- Trail Boss
- Posts: 427
- Joined: Fri Oct 16, 2009 2:28 am
- Location: West/Central MN
I've been curious when most folks treat calves for scours? As soon as poop is of thinner consistency or do you let the immune system try at it first and wait to treat after the calf has become depressed. I have been treating anytime the calf poop appears white or grey in color with a runny consistency (not watery- just runny.) and lately I've been wondering if I'm intervening too early. The calves still have plenty of vigor and energy to put up a pretty good struggle. I haven't seen any that have been depressed enough to where they've needed to be tube-fed or rehydrated. I have had a couple of calves that had blood passing through with the poop but the vast majority have been a runny white or grey green material, sometimes passing through while the calf is laying in the straw pack.
People sleep peacefully in their beds at night only because rough men stand ready to do violence on their behalf. - George Orwell
- Trail Boss
- Posts: 469
- Joined: Sun Feb 11, 2018 12:11 am
- Location: TX
I struggle with this too. Most of the time I think it's just milk scours from the grass greening up. I usually just watch them for a few days and if they get droopy eared or loose thier spunk intervene. I really think the best thing to do is let them get through it on thier own if possible.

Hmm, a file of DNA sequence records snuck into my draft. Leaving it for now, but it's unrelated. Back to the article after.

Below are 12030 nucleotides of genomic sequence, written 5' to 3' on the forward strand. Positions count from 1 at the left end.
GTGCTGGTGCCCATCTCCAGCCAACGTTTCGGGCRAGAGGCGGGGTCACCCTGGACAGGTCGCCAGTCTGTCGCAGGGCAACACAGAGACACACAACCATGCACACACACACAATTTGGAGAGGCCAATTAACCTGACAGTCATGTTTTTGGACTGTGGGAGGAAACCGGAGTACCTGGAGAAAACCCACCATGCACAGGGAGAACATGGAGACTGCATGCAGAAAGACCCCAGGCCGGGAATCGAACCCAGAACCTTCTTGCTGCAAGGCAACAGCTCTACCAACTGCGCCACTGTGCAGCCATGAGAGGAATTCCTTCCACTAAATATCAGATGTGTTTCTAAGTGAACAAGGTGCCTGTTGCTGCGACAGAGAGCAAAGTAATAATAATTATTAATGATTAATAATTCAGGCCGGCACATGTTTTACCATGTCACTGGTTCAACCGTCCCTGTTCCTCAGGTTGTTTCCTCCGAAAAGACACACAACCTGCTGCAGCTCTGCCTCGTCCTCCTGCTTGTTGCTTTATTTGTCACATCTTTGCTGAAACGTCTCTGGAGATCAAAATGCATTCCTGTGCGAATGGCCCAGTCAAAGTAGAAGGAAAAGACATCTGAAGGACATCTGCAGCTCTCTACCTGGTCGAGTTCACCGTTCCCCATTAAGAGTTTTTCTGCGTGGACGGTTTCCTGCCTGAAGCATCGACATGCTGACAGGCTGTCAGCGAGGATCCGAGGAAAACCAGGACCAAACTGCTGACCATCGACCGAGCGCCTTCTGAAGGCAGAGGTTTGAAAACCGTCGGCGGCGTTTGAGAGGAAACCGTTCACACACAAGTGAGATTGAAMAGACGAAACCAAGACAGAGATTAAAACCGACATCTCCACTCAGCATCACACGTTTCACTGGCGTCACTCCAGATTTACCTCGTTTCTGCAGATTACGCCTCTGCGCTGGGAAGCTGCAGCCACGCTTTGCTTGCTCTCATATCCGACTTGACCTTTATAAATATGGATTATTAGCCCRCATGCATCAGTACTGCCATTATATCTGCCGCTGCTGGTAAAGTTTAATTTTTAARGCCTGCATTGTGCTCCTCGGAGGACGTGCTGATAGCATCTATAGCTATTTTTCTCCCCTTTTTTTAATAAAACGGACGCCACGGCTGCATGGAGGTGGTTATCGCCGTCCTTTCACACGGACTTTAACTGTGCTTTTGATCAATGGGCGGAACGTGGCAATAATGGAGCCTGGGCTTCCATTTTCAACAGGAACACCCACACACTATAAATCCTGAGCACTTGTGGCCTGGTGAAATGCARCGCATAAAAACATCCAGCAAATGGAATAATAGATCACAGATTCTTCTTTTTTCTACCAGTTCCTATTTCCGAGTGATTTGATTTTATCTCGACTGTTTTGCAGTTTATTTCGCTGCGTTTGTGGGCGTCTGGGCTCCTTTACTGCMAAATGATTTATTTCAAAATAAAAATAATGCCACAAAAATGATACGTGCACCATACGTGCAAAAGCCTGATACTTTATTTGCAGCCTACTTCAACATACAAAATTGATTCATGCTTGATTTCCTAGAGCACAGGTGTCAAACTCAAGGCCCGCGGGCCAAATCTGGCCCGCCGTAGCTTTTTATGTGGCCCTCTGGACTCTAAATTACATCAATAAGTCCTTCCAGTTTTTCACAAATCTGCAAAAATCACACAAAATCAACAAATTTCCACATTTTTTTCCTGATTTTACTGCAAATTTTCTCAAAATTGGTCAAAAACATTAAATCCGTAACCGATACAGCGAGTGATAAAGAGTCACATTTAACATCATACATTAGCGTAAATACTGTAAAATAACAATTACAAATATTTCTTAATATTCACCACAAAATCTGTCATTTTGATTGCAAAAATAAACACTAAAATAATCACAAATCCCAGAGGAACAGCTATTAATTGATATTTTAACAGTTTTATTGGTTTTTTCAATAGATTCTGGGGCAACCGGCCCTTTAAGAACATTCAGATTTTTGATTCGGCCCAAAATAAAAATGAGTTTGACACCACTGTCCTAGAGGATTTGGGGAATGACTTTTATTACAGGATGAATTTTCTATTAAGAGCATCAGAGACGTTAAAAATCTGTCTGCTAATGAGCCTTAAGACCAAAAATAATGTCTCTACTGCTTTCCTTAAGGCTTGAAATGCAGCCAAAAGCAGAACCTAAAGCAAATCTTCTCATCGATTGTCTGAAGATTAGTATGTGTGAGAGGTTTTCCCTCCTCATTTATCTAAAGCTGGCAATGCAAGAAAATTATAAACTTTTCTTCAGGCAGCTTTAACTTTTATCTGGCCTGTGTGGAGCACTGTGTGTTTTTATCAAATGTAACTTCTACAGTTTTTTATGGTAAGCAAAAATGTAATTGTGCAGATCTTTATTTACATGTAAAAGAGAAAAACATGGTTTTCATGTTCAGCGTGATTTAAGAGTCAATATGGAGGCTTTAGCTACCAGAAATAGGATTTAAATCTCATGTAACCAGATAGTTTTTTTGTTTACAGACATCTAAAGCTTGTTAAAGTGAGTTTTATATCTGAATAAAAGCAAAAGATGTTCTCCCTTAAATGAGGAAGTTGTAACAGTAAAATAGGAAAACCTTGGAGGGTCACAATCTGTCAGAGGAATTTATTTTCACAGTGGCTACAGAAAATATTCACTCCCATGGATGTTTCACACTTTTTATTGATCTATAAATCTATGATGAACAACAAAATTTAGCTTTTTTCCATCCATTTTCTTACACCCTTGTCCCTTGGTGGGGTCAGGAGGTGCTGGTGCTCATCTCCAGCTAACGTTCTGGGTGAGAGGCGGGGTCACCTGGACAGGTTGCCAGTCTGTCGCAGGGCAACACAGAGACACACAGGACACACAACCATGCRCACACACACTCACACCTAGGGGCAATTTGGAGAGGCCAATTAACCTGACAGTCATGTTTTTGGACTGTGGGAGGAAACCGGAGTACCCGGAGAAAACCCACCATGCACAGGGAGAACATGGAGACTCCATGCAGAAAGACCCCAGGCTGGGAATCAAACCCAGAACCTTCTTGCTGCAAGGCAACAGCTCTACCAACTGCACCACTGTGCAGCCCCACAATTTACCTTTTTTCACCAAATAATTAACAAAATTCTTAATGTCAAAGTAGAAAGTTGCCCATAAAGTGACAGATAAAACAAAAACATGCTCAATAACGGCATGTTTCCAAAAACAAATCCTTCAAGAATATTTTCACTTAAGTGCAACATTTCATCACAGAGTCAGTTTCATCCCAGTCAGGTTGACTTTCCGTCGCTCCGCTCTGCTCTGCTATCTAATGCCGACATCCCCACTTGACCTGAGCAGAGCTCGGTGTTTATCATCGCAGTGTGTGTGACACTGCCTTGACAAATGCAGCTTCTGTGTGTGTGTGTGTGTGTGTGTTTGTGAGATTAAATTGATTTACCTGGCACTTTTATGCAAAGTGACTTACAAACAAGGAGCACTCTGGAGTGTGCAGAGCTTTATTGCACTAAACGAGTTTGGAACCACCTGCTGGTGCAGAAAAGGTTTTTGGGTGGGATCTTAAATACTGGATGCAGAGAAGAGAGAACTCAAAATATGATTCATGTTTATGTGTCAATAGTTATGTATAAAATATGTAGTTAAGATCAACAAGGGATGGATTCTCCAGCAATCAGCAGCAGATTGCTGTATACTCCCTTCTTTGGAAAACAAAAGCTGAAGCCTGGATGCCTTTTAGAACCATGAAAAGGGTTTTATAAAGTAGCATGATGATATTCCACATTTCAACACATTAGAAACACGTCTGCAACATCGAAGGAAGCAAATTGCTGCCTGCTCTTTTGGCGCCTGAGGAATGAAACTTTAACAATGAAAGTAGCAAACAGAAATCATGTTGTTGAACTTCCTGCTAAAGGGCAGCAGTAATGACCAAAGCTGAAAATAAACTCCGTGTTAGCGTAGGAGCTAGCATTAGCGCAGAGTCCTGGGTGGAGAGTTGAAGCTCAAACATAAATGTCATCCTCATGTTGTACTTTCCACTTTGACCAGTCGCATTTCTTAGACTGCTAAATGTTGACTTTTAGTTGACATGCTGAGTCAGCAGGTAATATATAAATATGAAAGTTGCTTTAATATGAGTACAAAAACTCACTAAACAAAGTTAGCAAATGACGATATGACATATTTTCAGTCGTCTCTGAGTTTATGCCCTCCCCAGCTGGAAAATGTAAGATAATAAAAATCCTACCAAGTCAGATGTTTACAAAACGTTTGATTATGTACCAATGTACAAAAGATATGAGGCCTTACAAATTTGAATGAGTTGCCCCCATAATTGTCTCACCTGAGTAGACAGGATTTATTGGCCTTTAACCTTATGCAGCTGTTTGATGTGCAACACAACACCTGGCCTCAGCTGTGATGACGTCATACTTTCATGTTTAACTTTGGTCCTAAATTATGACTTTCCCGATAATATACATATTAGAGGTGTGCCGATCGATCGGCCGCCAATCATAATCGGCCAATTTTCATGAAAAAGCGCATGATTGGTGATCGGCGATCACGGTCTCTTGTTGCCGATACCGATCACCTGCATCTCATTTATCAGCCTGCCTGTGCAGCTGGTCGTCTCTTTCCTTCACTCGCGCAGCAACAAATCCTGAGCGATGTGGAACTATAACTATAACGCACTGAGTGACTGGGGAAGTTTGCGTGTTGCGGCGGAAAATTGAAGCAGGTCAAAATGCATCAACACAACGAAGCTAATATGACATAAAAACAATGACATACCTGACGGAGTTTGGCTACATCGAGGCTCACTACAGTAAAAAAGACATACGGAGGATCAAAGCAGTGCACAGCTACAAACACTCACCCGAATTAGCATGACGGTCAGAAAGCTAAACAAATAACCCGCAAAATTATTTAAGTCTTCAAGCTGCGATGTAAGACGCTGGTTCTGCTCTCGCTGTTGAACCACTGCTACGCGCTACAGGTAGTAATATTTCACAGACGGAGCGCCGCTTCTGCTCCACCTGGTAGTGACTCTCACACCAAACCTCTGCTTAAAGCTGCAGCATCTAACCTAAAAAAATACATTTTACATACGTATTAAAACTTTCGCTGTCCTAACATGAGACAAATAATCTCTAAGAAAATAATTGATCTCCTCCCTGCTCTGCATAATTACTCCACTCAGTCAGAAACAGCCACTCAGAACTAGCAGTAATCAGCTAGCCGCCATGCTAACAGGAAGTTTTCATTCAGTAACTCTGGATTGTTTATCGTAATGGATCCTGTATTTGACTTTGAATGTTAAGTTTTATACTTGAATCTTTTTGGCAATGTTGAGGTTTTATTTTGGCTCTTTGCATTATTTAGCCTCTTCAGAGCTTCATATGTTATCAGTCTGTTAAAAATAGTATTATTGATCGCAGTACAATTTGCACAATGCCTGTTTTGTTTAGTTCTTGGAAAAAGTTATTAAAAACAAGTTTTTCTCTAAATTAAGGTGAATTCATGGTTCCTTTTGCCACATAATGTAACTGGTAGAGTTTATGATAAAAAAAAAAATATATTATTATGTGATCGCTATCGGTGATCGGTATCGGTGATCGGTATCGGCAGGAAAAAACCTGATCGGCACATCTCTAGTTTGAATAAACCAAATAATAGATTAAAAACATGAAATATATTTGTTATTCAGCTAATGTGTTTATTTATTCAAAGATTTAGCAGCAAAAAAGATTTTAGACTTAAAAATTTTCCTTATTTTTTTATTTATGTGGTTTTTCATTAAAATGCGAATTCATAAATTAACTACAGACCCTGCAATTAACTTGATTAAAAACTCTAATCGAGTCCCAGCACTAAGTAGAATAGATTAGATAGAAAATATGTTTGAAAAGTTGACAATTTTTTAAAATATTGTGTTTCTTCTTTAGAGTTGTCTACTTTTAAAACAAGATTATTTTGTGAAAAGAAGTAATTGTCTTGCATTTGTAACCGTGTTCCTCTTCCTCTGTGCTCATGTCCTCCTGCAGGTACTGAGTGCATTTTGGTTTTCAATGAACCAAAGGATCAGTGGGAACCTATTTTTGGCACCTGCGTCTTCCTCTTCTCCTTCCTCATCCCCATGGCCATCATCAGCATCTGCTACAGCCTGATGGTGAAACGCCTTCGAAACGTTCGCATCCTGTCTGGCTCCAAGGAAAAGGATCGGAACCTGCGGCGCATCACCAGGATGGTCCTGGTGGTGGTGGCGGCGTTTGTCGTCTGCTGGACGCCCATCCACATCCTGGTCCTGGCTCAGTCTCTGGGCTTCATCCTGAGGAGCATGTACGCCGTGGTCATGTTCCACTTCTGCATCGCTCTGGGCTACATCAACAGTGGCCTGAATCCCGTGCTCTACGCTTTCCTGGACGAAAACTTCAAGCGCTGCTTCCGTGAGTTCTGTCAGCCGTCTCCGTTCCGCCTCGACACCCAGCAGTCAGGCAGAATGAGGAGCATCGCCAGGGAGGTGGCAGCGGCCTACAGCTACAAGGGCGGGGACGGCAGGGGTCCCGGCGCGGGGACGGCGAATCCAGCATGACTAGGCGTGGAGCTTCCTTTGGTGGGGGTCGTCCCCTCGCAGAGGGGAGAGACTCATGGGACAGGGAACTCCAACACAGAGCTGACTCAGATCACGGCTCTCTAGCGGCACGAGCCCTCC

- Posts: 4437
- Joined: Tue Aug 10, 2010 10:17 pm
- Location: Southern IL
Whit or gray manure is usually just milk/corn scours. Unless they are getting bogged down by it, just let them be.
"Benign Neglect" -Dun
- Posts: 872
- Joined: Sat Mar 25, 2017 5:16 am
- Location: ne oklahoma
If they aren't droopy or lethargic , we leave them alone, but check often . This is what killed my dad, trying to doctor a calf he thought was sick, but had enough energy and fight to cause him to overexert.
Being poor is the most expensive thing there is
- Posts: 2577
- Joined: Thu May 09, 2013 2:22 pm
- Location: Upstate NY
Sorry to hear that, snoop.
I had to recently ask our vet for advice on this very question. We've been painstakingly moving our calving from summer to spring (which, as it turns out, is still actually winter up here). So we had one with loose light yellowish stools (I called it mustard consistency). Vet (experienced cow vet and cow owner) said that if calf is nursing, peeing, not lethargic, and diarrhea isn't too watery, to just watch very closely. But they can go downhill fast of course.
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- Joined: Thu Nov 04, 2004 4:34 pm
- Location: Ctrl Virginia
Many years ago, Dun posted a link/picture series, of calf poop and the various conditions which they indicated. From pics of "normal" stools to pics of stools showing various illnesses.
I wish I knew how to find it in the archives, as it was VERY helpful. At one time I had a link to it on my PC, but that got lost a couple of computers ago.
Live each day as if it were your last.